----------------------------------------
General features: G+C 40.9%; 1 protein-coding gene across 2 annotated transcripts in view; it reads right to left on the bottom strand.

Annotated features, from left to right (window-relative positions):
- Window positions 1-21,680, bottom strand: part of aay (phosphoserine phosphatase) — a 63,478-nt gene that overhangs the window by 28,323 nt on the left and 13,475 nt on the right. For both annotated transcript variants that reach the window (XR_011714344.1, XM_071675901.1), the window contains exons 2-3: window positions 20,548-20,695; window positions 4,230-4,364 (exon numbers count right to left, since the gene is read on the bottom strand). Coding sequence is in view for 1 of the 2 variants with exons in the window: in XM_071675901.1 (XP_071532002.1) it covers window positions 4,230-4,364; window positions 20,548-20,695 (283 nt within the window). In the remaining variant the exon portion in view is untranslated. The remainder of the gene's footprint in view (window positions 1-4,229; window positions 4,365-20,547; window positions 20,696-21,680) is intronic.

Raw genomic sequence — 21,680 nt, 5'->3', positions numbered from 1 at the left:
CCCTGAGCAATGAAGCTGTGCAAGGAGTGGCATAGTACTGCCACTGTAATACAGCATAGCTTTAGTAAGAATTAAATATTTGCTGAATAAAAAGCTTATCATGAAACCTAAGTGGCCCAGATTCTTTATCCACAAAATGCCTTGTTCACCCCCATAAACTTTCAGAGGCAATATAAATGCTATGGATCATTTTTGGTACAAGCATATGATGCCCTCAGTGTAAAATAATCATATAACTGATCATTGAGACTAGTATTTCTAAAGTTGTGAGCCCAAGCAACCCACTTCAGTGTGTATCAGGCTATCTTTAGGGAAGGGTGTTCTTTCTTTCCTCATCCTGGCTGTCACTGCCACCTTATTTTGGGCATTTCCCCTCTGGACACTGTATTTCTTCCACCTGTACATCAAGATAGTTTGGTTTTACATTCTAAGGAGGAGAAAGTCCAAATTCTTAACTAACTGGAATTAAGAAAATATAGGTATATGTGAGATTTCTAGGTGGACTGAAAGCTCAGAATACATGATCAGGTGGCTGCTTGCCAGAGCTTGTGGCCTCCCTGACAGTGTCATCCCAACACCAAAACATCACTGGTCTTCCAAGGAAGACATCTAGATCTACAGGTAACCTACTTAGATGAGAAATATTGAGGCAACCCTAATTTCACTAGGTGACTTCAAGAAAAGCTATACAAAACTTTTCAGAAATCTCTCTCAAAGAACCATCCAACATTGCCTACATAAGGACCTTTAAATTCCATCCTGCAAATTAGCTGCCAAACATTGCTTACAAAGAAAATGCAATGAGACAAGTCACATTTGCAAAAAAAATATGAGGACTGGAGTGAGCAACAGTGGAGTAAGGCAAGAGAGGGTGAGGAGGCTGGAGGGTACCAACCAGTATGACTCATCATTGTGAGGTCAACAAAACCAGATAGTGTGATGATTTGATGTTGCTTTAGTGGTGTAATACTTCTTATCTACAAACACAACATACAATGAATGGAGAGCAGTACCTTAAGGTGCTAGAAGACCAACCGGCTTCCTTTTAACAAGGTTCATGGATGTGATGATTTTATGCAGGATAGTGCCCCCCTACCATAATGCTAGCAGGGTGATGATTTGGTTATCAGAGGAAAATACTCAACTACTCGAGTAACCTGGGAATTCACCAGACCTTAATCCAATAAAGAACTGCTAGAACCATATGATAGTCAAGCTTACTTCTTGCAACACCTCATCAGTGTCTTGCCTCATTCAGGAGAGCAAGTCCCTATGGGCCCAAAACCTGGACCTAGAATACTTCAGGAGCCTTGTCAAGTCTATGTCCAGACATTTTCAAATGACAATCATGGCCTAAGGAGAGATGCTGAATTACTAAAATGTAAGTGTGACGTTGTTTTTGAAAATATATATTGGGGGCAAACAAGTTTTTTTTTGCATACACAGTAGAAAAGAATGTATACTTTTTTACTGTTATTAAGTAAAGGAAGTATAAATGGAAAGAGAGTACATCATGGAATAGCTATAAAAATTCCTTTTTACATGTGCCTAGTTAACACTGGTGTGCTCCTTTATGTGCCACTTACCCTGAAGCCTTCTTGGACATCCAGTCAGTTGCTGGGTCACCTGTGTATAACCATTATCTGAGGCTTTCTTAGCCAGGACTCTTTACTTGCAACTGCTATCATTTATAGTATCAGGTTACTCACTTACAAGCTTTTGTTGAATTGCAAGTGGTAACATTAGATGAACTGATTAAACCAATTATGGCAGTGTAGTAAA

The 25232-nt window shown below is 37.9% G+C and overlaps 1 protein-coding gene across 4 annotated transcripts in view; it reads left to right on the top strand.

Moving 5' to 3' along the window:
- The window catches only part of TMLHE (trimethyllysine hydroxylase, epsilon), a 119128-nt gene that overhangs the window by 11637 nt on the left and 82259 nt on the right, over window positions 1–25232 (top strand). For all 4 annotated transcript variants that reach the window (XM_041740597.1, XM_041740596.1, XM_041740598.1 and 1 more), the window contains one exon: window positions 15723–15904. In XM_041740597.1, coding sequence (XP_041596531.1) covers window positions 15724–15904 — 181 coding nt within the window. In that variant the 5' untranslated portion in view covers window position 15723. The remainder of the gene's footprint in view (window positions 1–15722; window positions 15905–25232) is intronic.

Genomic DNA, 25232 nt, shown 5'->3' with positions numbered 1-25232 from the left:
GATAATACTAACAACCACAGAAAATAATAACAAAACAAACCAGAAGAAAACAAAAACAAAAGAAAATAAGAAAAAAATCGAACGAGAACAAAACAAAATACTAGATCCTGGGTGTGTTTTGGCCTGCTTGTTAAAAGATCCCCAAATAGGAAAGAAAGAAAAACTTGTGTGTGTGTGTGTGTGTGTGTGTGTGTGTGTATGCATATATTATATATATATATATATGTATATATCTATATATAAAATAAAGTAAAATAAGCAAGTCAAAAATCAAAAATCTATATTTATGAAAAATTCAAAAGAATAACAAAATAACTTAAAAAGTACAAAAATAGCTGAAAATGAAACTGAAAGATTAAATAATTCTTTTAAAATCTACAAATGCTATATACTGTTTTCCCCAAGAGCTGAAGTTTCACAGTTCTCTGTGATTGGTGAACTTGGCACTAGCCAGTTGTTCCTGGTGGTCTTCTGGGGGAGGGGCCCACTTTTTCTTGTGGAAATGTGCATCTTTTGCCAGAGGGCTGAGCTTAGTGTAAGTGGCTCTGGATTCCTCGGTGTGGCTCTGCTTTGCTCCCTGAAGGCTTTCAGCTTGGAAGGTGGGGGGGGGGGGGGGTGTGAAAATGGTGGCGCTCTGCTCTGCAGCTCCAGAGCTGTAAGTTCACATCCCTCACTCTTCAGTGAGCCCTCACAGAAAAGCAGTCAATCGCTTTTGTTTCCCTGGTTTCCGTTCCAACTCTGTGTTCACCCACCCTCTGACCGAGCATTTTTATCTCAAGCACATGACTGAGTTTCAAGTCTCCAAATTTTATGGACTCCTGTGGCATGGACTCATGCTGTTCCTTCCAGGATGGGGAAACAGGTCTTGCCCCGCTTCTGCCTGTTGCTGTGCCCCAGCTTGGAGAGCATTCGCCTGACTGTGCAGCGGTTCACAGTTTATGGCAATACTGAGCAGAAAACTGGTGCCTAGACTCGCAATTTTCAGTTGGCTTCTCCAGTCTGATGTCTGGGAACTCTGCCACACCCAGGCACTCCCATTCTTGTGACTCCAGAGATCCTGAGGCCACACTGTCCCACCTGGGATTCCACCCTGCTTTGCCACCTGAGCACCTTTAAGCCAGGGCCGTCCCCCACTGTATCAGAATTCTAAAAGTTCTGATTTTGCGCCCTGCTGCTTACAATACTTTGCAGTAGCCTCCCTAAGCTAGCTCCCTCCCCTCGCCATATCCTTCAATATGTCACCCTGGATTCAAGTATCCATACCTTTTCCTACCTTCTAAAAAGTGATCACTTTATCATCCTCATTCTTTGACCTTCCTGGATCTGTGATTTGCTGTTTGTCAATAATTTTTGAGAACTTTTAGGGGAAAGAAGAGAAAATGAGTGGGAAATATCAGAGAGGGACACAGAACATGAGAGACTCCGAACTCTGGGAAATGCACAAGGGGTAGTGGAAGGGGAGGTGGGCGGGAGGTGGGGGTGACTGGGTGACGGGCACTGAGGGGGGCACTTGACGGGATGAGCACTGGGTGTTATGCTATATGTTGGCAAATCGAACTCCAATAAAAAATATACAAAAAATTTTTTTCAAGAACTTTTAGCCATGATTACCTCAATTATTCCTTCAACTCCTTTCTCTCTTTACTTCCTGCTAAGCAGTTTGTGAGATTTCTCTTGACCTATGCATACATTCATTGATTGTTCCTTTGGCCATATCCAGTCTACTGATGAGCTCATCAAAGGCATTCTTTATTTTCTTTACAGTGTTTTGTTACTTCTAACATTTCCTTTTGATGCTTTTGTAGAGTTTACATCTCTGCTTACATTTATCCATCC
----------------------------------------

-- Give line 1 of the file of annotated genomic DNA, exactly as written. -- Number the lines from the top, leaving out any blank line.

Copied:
General features: G+C 40.9%; 1 protein-coding gene across 2 annotated transcripts in view; it reads right to left on the bottom strand.